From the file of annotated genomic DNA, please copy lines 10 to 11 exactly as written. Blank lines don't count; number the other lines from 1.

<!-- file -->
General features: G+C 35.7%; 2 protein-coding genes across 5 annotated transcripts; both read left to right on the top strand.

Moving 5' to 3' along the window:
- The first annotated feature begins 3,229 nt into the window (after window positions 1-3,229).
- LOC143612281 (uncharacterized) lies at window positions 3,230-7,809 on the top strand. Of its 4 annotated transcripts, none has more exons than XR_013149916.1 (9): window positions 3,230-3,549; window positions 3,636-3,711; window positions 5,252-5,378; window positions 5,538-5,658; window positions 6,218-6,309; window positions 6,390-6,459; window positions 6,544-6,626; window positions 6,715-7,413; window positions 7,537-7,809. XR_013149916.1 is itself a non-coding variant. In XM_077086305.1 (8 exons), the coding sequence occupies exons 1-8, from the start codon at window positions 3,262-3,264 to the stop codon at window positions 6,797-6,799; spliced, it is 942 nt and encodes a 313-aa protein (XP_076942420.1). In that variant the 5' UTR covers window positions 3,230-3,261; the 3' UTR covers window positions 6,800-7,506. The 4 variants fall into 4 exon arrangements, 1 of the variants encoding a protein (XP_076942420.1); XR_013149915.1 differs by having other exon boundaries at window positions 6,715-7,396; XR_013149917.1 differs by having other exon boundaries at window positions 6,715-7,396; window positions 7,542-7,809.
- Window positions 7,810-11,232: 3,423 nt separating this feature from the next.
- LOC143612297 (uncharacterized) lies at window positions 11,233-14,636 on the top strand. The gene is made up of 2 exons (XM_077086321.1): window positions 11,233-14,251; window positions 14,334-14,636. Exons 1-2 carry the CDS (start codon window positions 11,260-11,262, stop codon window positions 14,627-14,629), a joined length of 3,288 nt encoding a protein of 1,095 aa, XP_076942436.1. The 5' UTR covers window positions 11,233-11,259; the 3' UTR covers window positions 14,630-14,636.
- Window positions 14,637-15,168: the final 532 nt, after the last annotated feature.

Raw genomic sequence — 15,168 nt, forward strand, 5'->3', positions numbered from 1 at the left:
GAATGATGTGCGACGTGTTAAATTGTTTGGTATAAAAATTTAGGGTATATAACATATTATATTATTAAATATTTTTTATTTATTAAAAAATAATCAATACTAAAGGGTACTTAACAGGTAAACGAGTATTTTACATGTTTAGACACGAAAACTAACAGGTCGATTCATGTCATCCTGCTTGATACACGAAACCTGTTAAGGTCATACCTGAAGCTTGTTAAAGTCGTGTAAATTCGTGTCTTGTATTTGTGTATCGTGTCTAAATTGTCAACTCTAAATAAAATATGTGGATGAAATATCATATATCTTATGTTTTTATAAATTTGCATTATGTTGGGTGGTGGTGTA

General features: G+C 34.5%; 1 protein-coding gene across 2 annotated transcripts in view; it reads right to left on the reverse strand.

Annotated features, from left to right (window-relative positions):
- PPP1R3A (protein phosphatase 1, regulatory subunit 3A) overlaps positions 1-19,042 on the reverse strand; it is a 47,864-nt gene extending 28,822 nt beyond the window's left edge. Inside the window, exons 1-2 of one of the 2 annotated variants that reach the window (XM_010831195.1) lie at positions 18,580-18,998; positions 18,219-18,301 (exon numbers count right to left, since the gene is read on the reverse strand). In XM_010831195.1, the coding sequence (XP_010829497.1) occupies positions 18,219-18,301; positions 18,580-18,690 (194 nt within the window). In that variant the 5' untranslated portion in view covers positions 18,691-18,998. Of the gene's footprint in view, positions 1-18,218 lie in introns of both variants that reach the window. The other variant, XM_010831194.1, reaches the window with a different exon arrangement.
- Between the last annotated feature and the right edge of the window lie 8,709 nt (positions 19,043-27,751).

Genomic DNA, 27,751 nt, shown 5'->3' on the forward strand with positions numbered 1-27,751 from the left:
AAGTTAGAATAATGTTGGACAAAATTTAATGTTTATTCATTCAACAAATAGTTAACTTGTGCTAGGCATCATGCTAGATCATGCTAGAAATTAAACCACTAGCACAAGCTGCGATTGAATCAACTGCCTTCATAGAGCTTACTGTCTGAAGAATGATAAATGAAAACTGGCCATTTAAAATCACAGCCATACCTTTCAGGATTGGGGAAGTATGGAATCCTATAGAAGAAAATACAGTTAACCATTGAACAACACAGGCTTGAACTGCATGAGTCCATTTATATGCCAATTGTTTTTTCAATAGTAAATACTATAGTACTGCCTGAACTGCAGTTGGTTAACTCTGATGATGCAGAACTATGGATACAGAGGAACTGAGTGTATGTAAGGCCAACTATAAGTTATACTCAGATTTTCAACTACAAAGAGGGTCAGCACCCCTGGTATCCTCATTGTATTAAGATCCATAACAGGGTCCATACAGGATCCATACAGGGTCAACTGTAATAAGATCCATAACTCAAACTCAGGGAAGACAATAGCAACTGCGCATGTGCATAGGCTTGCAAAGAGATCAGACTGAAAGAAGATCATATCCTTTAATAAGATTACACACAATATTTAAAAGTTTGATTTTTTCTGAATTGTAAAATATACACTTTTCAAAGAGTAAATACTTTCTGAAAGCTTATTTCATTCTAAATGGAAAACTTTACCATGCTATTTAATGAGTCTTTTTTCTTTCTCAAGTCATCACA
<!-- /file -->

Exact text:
General features: G+C 34.5%; 1 protein-coding gene across 2 annotated transcripts in view; it reads right to left on the reverse strand.

Annotated features, from left to right (window-relative positions):